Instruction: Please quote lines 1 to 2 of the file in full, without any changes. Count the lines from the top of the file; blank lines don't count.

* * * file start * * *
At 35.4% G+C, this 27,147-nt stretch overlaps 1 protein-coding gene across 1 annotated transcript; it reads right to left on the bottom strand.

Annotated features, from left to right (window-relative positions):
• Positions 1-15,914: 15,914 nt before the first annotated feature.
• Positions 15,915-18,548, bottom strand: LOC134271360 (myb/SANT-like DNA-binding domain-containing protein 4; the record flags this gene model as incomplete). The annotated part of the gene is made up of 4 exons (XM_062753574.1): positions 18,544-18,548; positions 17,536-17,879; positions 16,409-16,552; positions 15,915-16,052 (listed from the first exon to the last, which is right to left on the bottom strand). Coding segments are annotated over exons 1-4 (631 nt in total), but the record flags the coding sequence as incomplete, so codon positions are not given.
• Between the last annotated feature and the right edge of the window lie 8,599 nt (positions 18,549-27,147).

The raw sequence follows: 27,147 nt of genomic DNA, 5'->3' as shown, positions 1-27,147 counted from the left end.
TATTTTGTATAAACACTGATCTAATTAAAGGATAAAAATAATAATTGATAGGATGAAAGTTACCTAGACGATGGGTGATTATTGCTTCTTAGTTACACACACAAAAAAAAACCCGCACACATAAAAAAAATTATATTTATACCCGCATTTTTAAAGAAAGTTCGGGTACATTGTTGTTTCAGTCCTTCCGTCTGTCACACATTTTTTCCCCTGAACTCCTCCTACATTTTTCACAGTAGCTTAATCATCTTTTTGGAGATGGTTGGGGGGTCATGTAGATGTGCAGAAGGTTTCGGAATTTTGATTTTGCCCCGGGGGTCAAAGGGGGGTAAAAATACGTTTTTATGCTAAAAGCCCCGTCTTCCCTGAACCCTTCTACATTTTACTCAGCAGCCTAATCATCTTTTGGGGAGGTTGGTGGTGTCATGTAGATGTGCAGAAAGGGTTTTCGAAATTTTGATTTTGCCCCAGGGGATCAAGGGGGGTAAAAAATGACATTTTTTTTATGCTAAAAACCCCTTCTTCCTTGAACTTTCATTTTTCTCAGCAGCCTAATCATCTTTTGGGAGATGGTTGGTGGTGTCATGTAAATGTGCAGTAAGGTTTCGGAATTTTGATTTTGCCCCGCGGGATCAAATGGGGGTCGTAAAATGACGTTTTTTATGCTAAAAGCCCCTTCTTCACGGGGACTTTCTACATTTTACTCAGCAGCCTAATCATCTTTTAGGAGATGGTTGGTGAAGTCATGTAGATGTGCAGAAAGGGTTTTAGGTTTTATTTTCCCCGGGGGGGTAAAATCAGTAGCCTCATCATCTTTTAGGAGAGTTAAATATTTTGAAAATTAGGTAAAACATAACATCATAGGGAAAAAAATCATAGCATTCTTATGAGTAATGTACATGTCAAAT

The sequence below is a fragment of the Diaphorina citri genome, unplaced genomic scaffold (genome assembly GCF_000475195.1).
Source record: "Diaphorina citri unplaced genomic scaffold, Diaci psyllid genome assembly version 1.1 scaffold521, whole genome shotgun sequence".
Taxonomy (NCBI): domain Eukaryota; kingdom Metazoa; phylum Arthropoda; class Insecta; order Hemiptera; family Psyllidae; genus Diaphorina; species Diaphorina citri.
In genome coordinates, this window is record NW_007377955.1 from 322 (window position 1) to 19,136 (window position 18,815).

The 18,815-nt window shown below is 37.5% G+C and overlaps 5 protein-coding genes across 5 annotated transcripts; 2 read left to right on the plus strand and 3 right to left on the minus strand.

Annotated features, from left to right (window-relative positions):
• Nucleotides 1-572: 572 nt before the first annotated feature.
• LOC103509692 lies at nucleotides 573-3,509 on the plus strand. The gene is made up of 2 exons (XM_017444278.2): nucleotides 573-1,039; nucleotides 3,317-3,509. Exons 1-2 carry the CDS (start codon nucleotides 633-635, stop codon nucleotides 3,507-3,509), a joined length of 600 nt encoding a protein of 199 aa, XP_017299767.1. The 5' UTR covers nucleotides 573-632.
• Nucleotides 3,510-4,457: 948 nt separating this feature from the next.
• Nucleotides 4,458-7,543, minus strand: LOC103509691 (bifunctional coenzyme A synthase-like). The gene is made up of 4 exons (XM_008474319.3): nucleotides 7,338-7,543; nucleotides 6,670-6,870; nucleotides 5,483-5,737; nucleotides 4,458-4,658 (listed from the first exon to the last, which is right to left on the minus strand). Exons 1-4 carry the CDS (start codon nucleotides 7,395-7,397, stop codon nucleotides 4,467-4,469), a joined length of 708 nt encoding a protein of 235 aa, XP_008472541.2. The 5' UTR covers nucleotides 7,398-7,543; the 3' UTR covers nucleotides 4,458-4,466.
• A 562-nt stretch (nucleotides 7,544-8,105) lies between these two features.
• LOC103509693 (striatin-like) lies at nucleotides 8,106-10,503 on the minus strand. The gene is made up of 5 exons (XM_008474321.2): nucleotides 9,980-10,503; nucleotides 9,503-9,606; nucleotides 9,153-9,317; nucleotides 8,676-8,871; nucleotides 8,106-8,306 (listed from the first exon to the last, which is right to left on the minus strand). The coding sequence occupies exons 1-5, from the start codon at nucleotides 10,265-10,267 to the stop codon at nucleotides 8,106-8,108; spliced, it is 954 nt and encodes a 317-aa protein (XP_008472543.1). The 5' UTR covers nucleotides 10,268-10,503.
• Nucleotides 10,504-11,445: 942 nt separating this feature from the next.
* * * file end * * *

At 35.4% G+C, this 27,147-nt stretch overlaps 1 protein-coding gene across 1 annotated transcript; it reads right to left on the bottom strand.

Annotated features, from left to right (window-relative positions):